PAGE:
I still get chills when I hear the music that plays in the final battle against Ganon. I remember being completely focused. I knew that he would fall, and I would be crowned victorious. I’d settle for no less. To this day it is my absolute favorite boss battle. As soon as I enter the battlefield, Ganon emerges from the rubble, and fire encircles us. The music kicks in, and chills run up and down my spine like there’s a marathon on my back. Zelda screams out in desperation for your safety, but she is of no help to you. As you plan your move against the behemoth, you’re reminded by Zelda’s shouts, that you are here to save her. It has all come down to this. What you’ve spent countless hours on, completely engrossed in front of your TV, is coming to an end. Ganon slashes your sword away, and you’re rendered useless. Through quick problem-solving you find a tactic, and all of a sudden, the flames that previously encircled you are gone. Zelda cries out for you, standing by the Master Sword. Now that you have the power, it is time.
Growing up with particular video games may sway your outlook on the game, sure. A good friend of mine commented, saying “I just do not see what’s so epic about it.” I understand his gripe. But remembering back to the 7 year old I used to be, seeing the B button read “final blow”… it’s incredible. If I could put into words the feeling that I had (and still have) every time I make that final blow, I would. But quite simply it’s indescribable. All of your hard work has finally paid off. An innocent 7 year old just saved a whole kingdom from damnation. For me, this was the biggest achievement I had attained in my short life. A whole kingdom. I saved it. But now that I have fulfilled my calling, what am I supposed to do when a hero is not needed?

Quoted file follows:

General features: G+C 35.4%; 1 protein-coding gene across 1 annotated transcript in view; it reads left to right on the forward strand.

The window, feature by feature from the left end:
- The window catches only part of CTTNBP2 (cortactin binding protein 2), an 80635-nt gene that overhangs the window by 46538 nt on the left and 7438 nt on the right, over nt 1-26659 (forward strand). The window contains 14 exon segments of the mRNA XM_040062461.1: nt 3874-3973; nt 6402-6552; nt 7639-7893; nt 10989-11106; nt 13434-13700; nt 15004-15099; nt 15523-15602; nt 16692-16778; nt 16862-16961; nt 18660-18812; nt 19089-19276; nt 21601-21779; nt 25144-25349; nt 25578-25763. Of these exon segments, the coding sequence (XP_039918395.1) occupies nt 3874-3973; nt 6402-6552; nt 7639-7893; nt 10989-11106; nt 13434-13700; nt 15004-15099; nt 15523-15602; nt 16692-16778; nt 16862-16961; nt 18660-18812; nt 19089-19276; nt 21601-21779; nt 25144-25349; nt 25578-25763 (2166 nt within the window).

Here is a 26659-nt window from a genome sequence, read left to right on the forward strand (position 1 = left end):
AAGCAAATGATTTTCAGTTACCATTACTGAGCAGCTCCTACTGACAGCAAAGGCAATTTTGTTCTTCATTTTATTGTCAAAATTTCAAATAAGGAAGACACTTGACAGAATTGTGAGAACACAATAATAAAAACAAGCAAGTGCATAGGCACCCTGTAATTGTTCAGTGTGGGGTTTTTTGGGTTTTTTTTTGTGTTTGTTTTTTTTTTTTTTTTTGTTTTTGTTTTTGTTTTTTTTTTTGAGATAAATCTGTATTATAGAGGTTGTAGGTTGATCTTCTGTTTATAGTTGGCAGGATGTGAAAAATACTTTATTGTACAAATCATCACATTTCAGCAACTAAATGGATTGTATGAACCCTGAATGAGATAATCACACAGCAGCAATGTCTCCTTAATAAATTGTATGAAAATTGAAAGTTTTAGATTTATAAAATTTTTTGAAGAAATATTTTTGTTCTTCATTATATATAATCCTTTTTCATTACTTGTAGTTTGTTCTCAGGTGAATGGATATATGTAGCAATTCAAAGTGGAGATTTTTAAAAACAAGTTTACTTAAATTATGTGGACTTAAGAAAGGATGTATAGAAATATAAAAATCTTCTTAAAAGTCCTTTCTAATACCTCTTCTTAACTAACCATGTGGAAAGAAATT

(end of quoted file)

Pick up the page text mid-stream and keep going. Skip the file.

“When peace returns to Hyrule… It will be time for us to say good-bye…” said Zelda.
How was I supposed to understand this? I just restored peace in Hyrule. I wasn’t ready to say goodbye. As tears filled my eyes, I watched as Navi floated away, and the credits began to roll. To me, that was it. This adventure was over… for good.
Ocarina of Time is one of the first large-scale three-dimensional adventures, and for many it was the first adventure that they had ever embarked on. From the moment that the ‘name your character’ screen slides up, and you choose your identity, it is you who is in control of this adventure. So young, you do not have a goal. You are not trying to get achievement points or trophies. What you’re trying to do is save a whole kingdom from peril. You grasp your controller in hand, and you realize that although you’re young, weak, and innocent, you now have the ability to save an entire world.
The magic instilled in our childhood games may vary from person to person. The feeling I get from Ocarina of Time may hold true for someone with Final Fantasy VII, or Twisted Metal 2. The point is that when we reevaluate our feelings about these games, and play our childhood favorites, we are no longer in 2012. We are not 20 years old anymore. In that moment, the reliving of our memories, we are back on the floor, sitting cross legged, with our mothers watching us, reading us nonsense in a futile attempt to help us. We’re getting chills from certain songs, and we’re avoiding phone calls to go outside and play. Nostalgia is a powerful thing, and to underestimate its power is a serious detriment to any gamer. You must savor this feeling. It won’t last forever, but for the moment, relive your childhood. Become the child you used to be. Become the hero.
[Thank you Pseudonymous for the error report]